Refusing to conform can be a gamble…
But if I have done my job well, I have hopefully, through the inclusion of all of the very necessary jigsaw pieces that make up my story, lifted the veil on what I believe lies at the root of being a victim, whilst helping readers empathise with the perpetrator. There’s a chemical reaction going on between the two of them, and one cannot operate without the other, whether that makes for comfortable reading or not. Ultimately though, if just one person – woman or man – sees themselves in my protagonist, Kate Clothier, and is inspired to seek out a better life, then every word in this daring-to-do-it-differently-book will have been worth the blood, sweat and tears. That’s the best an author who has written from the heart can hope for!

Isabella May lives in (mostly) sunny Andalucia, Spain with her husband, daughter and son, creatively inspired by the sea and the mountains. When she isn’t having her cake and eating it, sampling a new cocktail on the beach, or ferrying her children to and from after school activities, she can usually be found writing.

As a Co-founder and a former contributing writer for the popular online women’s magazine, The Glass House Girls – – she has also been lucky enough to subject the digital world to her other favourite pastimes, travel, the Law of Attraction, and Prince (The Purple One).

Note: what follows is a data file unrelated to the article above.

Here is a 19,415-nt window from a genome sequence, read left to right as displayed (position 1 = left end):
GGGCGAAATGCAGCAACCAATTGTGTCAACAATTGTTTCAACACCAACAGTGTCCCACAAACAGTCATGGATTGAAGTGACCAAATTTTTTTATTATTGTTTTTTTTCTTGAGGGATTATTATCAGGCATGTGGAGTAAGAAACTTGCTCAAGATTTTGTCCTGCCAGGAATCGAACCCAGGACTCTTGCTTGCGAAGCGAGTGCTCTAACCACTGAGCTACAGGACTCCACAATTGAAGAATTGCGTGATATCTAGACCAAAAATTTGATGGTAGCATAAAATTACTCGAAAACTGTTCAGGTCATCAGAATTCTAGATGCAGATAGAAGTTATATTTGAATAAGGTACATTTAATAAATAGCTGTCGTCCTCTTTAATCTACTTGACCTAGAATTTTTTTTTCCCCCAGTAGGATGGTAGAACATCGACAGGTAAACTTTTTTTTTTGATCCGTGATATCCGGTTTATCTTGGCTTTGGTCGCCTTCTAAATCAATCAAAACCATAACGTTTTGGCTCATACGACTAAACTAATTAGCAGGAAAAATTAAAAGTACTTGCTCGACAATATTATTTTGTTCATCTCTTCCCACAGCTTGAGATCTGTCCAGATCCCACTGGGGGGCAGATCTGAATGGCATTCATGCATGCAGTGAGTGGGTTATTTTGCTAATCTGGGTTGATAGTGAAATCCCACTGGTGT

She has recently become a Book Fairy, and is having lots of fun with her imaginative ‘drops’!

Oh! What a Pavlova is her debut novel… and her second novel has already been submitted to her publishers: watch this space…

Follow her on Twitter @IsabellaMayBks


Kate Clothier is leading a double life: a successful jet-setting businesswoman to the outside world, but behind closed doors, life with Daniel and his volcanic temper is anything but rosy.

Some days – heck, make that EVERY day – cake is her only salvation. 

Slowly but surely, the cities she visits – and the men she meets – help her to realise there IS a better future.

And the ley lines of Glastonbury are certainly doing their best to impart their mystical wisdom…

But will she escape before it’s too late?


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Category: On Writing

Comments (2)

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  1. Finding a genre category for my books is the hardest thing when pinned down to only one. My books encompass many, from Romance to International Crime to Historical Fiction. How do you choose only one? I believe that writing what one likes to read is best for me. Writing a story that is longer than an essay is hard enough. Writing something one is not comfortable or familiar with, would be daunting, to say the least. Thank you for posting this article, it gives me hope that I will one day be able to tick the box “Cross-Genre” when categorizing my books.

  2. I LOVE cross genre fiction. Life doesn’t fit neatly into one genre, so why should a book? I still believe in the write what you want to read mantra, despite how hard it can be to market. Best of luck to you with your debut–I’ll keep my eyes open for it!